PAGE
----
At first I heard this word and thought it was a personal call, just to me from Jesus. Then I heard the same word for a friend. Then, as I was seeking out what to share on the #ATLdevo, I heard the same word yet again: WILDERNESS (yes, it’s in all caps because I screamed it while I typed it).

Specifically, I was drawn to the context of a verse [say Mark 1:12] where the Spirit was leading Jesus to a wilderness of sorts. This was promptly after He was baptized by JTB and approved verbally out-loud by God. I think we tend to run with the negative connotation of wilderness, and feel like it’s supposed to be a miserable experience. And we dread the thought of going where the Spirit is leading…

*cue Grumpy Cat*


We refer to deserts, dry seasons, and times of wilderness usually assuming we have to be horribly unhappy and suffering. I don’t think so, not always.

What if there are benefits to such places? Why would the Spirit lead us to a place with no benefits? What does it say of our perception of His character if we assume the worst of His leadings? Oh… uh oh. Chew on that. And we find that there are perks, indeed, when we see that the Spirit led Jesus to the wilderness aka érēmos… check it:

In Greek, érēmos means an uncultivated, unpopulated place; a desolate (deserted) area; (figuratively) a barren, solitary place that also provides needed quiet (freedom from disturbance). In Scripture, a “desert” (érēmos) is ironically also where God richly grants His presence and provision for those seeking Him. The limitless Lord shows Himself strong in the “limiting” (difficult) scenes of life [Thayer’s Greek Lexicon].

And then I see a trend in scripture after this time the SPIRIT LED Jesus to a desolate, solitary place… Jesus started going on His own will. He learned that it was for His benefit… look here:

And after he had dismissed the crowds, he went up on the mountain by himself to pray. When evening came, he was there alone – Matt 14:23….

And rising very early in the morning, while it was still dark, he departed and went out to a desolate (érēmos) place, and there he prayed. – Mark 1:35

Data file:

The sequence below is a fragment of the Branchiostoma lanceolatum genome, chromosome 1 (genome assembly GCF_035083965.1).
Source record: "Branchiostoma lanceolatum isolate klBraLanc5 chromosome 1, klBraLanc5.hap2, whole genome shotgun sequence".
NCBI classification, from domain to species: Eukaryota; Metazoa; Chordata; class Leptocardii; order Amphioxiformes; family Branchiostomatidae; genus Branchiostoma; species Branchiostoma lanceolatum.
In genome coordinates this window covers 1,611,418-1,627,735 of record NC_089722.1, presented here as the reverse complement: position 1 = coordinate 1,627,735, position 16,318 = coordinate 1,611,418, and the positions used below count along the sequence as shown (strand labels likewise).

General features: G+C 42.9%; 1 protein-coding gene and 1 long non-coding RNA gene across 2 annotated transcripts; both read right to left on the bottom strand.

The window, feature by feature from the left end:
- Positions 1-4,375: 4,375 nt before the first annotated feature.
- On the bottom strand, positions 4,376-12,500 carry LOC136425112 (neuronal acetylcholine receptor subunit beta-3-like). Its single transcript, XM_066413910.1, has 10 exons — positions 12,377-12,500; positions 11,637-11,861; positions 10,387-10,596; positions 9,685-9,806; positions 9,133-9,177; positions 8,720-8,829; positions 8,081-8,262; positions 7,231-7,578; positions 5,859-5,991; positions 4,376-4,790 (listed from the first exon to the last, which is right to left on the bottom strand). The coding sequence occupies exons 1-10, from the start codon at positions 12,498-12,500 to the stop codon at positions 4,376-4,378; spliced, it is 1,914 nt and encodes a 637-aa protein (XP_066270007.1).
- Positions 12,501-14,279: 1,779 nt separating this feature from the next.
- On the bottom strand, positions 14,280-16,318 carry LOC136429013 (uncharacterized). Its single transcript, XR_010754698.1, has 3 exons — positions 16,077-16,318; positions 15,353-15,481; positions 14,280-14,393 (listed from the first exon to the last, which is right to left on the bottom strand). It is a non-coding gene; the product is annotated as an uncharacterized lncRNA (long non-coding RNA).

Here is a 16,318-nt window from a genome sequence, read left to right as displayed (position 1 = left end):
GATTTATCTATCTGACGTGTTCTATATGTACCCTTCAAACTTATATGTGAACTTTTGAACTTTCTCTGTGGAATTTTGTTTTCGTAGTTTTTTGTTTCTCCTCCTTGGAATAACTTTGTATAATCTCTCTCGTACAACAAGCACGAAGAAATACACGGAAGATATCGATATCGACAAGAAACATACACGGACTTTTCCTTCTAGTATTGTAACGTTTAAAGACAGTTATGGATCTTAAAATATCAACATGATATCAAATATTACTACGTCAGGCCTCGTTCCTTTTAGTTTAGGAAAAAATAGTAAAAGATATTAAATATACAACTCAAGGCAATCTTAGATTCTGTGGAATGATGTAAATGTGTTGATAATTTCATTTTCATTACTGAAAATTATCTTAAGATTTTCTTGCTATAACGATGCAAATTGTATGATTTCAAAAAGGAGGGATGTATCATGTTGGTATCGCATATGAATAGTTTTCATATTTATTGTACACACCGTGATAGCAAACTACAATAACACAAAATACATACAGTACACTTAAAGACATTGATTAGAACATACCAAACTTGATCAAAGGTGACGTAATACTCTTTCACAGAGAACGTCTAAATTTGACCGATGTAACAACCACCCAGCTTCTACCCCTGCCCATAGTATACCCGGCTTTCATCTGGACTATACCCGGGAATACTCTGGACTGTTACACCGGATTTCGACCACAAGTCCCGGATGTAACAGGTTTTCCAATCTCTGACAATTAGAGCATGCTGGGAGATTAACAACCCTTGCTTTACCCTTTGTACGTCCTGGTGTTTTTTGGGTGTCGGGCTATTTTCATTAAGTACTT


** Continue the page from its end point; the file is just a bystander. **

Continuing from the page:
And after he had taken leave of them, he went up on the mountain to pray. -Mark 6:46

But he would withdraw to desolate places and pray. -Luke 5:16

In these days he went out to the mountain to pray, and all night he continued in prayer to God. -Luke 6:12

If Jesus made it a habit to go physically, mentally, and spiritually to places free of disturbance, do you think He was miserable? Was it a dry, desert season? No. Was He struggling to hear from His Father? Nope. Was it a last resort choice hoping for a breakthrough? Not one bit. I think it was the most fruitful, luscious, thriving place He could find to experience the purest communion with His Father in an uninterrupted and honoring way. It fueled His ministry. It allowed Him to walk in the fullness of the Spirit, which He demonstrated to us as stemming from a relationship cultivated in uncultivated places.

He didn’t wait to need a breakthrough. He went to the wilderness by choice, often. Not dragged by circumstances, not having to pull teeth, to get rejected, to have a total meltdown to get him there. He made it a habit. His Father wasn’t His last resort. Hey, revelation. How often do we reserve the wilderness only for times of utmost chaos, when life falls apart and we are forced there? Jesus didn’t wait to need it, and neither should we. We can have a breakthrough lifestyle, glory to glory.

I pray that during this week you find yourself in the wilderness, but in the best way: by choice, like Jesus. May you find a place spiritually, mentally, and physically where you are free from any disturbance, that you are able to experience a full and rich awareness of the presence of God. And that you proceed to lead yourself there, addicted to the increased awareness of His nearness, found in the mountains, in the wilderness, in the desert, and the loneliest of places. Whatever it takes to prioritize the Lord, go there. Hear and see what He’s doing, then come show the crowds what you learned.

This is a snapshot of the #ATLdevo.
I write it on the daily.
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